A “key element” for expanding enrollment and growing Augusta University was approved Tuesday by the University System of Georgia Board of Regents to be part of its capital budget request for next fiscal year, an AU official said.
The Regents voted to seek bond funding for a new $70 million building for the College of Science and Math that will allow the school to move from the Summerville Campus to the Health Sciences Campus. The request included for next fiscal year is for $49.4 million in bond funding for construction.
“While it is not a guarantee the governor will include those dollars in his budget and the General Assembly will enact that, we’re pretty confident that the project is good to move forward at this point,” said AU Chief Business Officer Tony Wagner. Previously, $4.5 million had been approved for design, a request for $6.1 million is anticipated for the Fiscal Year 2020 budget and the school would be responsible for $10 million, Wagner said.
The new building will allow the college to grow and also the other three colleges still on Summerville to expand into the vacated space in a plan the school refers to as “Move One to Grow Four” in its Campus Master Plan. As it put together the master plan with input from the public as well, “it really became clear that we did not want to do a lot of additional building on the Summerville Campus” and would focus on renovating existing buildings instead.
Moving Science and Math to Health Sciences takes 1,500 students with it and is a “key element” that allows the remaining three colleges to increase their enrollment as well, Wagner said. In the Master Plan, that would result in almost an additional 1,500 students overall by 2023, a 20 percent increase, but Wagner said the school is already well on its way toward those goals with increases this academic year.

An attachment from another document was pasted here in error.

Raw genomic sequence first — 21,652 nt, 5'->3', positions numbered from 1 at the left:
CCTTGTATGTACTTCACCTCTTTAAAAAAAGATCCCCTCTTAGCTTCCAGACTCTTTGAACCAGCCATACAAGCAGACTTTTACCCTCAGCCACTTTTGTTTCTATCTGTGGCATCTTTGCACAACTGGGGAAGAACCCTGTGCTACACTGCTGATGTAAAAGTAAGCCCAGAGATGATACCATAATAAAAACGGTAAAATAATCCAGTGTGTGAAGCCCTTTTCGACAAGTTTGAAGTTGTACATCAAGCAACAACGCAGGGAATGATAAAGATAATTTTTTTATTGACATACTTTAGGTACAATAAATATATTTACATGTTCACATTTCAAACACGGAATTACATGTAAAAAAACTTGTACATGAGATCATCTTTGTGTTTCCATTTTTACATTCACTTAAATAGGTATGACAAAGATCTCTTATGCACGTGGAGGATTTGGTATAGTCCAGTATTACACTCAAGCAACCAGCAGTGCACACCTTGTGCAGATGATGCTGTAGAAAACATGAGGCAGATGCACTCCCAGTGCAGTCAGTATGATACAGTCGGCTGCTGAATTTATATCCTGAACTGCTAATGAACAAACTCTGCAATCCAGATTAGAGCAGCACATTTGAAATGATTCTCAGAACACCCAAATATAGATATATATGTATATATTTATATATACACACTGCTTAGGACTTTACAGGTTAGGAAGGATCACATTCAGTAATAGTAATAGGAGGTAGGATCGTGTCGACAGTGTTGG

“I think we are ahead of schedule with enrollment growth,” he said.
There are a number of other potential advantages to moving science and math students to a campus that houses Medical College of Georgia, Dental College of Georgia and graduate students and research programs, Wagner said.
AU President Brooks Keel “has talked often about how advantageous it will be to put those science students in the middle of the white coats,” he said. The new building’s fourth floor will for now be a shell for future research space but it will also connect to existing research space on campus that will allow for sharing of some core facilities and potential collaboration once it is completed, Wagner said.
“As we build that biomedical research space out on the fourth floor of Science and Math it will allow for collaboration with our scientists that are already on the Health Sciences Campus,” he said.
Those undergraduate students moving to that campus might also be able to take advantage of student housing there, although Wagner said he believes that housing is full this year. There is room on the campus for additional housing, however.
“We’re using all of the housing we’ve got and the need for additional housing is something that we’ll be watching very closely,” Wagner said.
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